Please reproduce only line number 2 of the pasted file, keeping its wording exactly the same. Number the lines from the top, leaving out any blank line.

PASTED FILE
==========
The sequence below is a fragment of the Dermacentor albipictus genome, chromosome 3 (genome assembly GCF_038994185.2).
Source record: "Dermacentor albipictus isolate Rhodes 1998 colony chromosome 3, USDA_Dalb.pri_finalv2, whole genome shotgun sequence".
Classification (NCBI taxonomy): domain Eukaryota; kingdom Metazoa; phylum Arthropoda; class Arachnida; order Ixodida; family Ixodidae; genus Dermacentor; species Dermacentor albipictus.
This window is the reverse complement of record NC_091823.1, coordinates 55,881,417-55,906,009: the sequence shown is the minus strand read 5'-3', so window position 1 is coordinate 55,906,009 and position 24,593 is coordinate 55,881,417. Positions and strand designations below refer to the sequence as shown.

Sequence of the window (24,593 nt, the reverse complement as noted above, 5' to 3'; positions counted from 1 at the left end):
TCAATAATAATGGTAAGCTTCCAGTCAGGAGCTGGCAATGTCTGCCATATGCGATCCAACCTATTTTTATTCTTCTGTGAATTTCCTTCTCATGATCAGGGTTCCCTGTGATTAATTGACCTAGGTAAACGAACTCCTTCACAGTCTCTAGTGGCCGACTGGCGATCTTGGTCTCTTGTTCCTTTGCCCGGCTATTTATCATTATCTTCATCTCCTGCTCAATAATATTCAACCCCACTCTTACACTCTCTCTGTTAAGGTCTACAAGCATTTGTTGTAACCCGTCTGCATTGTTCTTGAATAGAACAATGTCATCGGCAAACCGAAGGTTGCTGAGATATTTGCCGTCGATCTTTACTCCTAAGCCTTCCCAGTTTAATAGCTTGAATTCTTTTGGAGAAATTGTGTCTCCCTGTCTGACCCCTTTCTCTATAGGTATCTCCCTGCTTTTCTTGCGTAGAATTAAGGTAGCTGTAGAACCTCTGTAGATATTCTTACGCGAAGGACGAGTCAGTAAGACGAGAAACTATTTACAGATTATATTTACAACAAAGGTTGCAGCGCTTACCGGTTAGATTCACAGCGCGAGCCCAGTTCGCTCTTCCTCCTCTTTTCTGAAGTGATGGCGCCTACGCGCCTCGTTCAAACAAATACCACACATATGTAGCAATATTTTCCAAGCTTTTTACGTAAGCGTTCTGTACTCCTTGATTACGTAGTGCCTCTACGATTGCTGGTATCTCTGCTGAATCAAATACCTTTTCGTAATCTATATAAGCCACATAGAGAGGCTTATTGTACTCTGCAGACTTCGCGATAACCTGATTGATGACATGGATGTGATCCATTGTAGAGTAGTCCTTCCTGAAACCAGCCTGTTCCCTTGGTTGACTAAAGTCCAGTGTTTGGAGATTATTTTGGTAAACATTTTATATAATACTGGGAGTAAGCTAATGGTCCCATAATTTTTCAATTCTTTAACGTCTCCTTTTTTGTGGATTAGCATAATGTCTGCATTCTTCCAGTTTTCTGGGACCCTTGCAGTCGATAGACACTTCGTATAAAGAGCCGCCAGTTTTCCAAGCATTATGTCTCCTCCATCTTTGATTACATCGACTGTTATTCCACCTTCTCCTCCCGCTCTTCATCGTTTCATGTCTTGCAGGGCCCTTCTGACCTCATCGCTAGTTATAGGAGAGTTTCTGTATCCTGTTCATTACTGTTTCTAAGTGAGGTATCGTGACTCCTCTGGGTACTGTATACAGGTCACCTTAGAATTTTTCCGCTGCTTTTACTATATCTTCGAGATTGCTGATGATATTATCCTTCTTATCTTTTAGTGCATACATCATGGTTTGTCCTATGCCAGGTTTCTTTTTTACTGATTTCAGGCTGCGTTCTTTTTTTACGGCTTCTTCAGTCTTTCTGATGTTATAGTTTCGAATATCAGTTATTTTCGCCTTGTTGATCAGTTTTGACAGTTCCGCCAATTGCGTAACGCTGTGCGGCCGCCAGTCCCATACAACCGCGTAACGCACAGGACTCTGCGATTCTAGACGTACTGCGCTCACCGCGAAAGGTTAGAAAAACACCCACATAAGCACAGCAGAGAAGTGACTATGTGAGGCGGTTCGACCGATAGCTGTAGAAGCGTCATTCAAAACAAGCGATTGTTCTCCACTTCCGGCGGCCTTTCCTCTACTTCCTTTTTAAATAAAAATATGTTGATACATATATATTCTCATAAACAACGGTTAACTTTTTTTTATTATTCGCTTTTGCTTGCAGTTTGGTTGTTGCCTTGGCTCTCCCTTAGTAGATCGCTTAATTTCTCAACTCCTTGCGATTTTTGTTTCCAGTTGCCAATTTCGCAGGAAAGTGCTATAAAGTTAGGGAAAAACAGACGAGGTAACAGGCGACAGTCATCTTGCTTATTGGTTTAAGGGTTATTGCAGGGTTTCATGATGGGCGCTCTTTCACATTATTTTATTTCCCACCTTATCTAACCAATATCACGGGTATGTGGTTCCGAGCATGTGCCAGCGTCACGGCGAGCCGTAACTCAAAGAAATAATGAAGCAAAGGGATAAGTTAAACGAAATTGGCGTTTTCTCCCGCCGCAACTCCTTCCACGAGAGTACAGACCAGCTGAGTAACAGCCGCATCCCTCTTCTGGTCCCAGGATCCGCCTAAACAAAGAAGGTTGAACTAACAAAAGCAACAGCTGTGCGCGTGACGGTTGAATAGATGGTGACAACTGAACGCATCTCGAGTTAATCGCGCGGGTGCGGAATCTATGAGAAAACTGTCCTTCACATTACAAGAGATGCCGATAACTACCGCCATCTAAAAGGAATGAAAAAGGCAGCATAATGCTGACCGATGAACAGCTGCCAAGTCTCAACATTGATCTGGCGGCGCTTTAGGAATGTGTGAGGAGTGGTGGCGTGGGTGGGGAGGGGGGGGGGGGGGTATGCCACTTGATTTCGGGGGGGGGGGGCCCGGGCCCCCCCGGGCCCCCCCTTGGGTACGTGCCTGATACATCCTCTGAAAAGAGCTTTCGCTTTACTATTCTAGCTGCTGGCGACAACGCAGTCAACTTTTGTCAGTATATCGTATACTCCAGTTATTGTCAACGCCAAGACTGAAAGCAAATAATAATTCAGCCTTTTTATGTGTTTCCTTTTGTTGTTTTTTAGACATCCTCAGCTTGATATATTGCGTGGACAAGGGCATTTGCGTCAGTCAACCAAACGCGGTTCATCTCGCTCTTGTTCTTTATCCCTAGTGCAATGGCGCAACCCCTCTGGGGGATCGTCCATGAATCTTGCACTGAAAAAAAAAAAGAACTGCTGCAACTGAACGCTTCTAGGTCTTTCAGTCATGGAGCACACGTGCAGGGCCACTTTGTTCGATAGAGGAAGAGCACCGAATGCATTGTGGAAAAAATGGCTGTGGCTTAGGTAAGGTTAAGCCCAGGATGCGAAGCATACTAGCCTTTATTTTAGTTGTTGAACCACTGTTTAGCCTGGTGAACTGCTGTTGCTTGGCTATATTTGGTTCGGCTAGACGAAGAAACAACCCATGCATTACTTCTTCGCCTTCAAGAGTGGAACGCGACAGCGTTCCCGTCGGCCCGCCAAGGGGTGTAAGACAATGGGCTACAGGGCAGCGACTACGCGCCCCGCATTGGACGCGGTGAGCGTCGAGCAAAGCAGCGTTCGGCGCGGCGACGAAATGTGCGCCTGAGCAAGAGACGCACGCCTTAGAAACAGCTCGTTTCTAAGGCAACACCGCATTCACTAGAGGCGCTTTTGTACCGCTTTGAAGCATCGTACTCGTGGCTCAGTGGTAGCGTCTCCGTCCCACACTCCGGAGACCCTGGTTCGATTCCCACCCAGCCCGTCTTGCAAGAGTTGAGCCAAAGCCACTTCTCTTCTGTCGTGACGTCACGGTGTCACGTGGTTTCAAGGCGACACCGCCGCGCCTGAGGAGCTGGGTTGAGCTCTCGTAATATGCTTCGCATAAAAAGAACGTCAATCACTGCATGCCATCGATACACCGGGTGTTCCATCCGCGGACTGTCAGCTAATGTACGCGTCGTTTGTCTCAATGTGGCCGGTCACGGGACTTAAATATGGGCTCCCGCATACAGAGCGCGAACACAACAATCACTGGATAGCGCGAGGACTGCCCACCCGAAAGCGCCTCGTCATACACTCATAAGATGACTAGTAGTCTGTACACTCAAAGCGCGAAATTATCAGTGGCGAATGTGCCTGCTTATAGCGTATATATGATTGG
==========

Source record: "Dermacentor albipictus isolate Rhodes 1998 colony chromosome 3, USDA_Dalb.pri_finalv2, whole genome shotgun sequence".